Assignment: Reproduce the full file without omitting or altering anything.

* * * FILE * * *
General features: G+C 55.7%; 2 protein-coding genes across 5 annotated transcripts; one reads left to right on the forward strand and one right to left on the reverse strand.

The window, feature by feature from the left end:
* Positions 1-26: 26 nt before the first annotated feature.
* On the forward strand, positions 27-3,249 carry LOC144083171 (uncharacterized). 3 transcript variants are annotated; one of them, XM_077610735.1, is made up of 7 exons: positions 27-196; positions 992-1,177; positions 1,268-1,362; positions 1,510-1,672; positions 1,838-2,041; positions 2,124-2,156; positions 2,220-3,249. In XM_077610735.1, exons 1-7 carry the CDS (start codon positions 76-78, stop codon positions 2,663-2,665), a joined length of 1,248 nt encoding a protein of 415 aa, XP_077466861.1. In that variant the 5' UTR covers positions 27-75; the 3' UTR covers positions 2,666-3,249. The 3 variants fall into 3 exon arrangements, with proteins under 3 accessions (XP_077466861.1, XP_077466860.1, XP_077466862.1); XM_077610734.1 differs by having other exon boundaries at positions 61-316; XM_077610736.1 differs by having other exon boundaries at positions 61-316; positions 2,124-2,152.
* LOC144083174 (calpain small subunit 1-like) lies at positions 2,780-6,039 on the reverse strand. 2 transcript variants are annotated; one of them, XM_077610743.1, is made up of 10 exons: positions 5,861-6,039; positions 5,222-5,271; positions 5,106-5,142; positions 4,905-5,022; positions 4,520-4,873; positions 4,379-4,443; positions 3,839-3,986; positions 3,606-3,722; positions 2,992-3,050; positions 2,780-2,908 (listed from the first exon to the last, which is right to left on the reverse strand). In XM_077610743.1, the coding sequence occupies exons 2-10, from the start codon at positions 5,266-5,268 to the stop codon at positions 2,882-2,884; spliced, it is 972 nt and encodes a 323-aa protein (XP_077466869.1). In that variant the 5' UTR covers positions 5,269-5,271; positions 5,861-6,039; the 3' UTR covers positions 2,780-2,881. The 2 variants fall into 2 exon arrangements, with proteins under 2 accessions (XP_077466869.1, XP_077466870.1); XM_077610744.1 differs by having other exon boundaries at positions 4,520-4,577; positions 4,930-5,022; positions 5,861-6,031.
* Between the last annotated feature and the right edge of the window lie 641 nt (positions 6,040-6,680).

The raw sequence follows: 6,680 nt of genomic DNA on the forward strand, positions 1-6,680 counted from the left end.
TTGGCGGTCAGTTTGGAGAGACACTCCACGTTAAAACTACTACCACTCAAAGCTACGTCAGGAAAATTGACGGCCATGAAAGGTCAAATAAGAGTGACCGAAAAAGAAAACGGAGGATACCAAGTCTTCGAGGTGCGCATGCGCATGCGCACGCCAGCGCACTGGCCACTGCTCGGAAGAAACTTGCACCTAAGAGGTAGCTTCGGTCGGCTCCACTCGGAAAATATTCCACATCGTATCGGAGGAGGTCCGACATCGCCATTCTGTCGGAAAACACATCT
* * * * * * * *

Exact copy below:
General features: G+C 55.7%; 2 protein-coding genes across 5 annotated transcripts; one reads left to right on the forward strand and one right to left on the reverse strand.

The window, feature by feature from the left end:
* Positions 1-26: 26 nt before the first annotated feature.
* On the forward strand, positions 27-3,249 carry LOC144083171 (uncharacterized). 3 transcript variants are annotated; one of them, XM_077610735.1, is made up of 7 exons: positions 27-196; positions 992-1,177; positions 1,268-1,362; positions 1,510-1,672; positions 1,838-2,041; positions 2,124-2,156; positions 2,220-3,249. In XM_077610735.1, exons 1-7 carry the CDS (start codon positions 76-78, stop codon positions 2,663-2,665), a joined length of 1,248 nt encoding a protein of 415 aa, XP_077466861.1. In that variant the 5' UTR covers positions 27-75; the 3' UTR covers positions 2,666-3,249. The 3 variants fall into 3 exon arrangements, with proteins under 3 accessions (XP_077466861.1, XP_077466860.1, XP_077466862.1); XM_077610734.1 differs by having other exon boundaries at positions 61-316; XM_077610736.1 differs by having other exon boundaries at positions 61-316; positions 2,124-2,152.
* LOC144083174 (calpain small subunit 1-like) lies at positions 2,780-6,039 on the reverse strand. 2 transcript variants are annotated; one of them, XM_077610743.1, is made up of 10 exons: positions 5,861-6,039; positions 5,222-5,271; positions 5,106-5,142; positions 4,905-5,022; positions 4,520-4,873; positions 4,379-4,443; positions 3,839-3,986; positions 3,606-3,722; positions 2,992-3,050; positions 2,780-2,908 (listed from the first exon to the last, which is right to left on the reverse strand). In XM_077610743.1, the coding sequence occupies exons 2-10, from the start codon at positions 5,266-5,268 to the stop codon at positions 2,882-2,884; spliced, it is 972 nt and encodes a 323-aa protein (XP_077466869.1). In that variant the 5' UTR covers positions 5,269-5,271; positions 5,861-6,039; the 3' UTR covers positions 2,780-2,881. The 2 variants fall into 2 exon arrangements, with proteins under 2 accessions (XP_077466869.1, XP_077466870.1); XM_077610744.1 differs by having other exon boundaries at positions 4,520-4,577; positions 4,930-5,022; positions 5,861-6,031.
* Between the last annotated feature and the right edge of the window lie 641 nt (positions 6,040-6,680).

The raw sequence follows: 6,680 nt of genomic DNA on the forward strand, positions 1-6,680 counted from the left end.
TTGGCGGTCAGTTTGGAGAGACACTCCACGTTAAAACTACTACCACTCAAAGCTACGTCAGGAAAATTGACGGCCATGAAAGGTCAAATAAGAGTGACCGAAAAAGAAAACGGAGGATACCAAGTCTTCGAGGTGCGCATGCGCATGCGCACGCCAGCGCACTGGCCACTGCTCGGAAGAAACTTGCACCTAAGAGGTAGCTTCGGTCGGCTCCACTCGGAAAATATTCCACATCGTATCGGAGGAGGTCCGACATCGCCATTCTGTCGGAAAACACATCT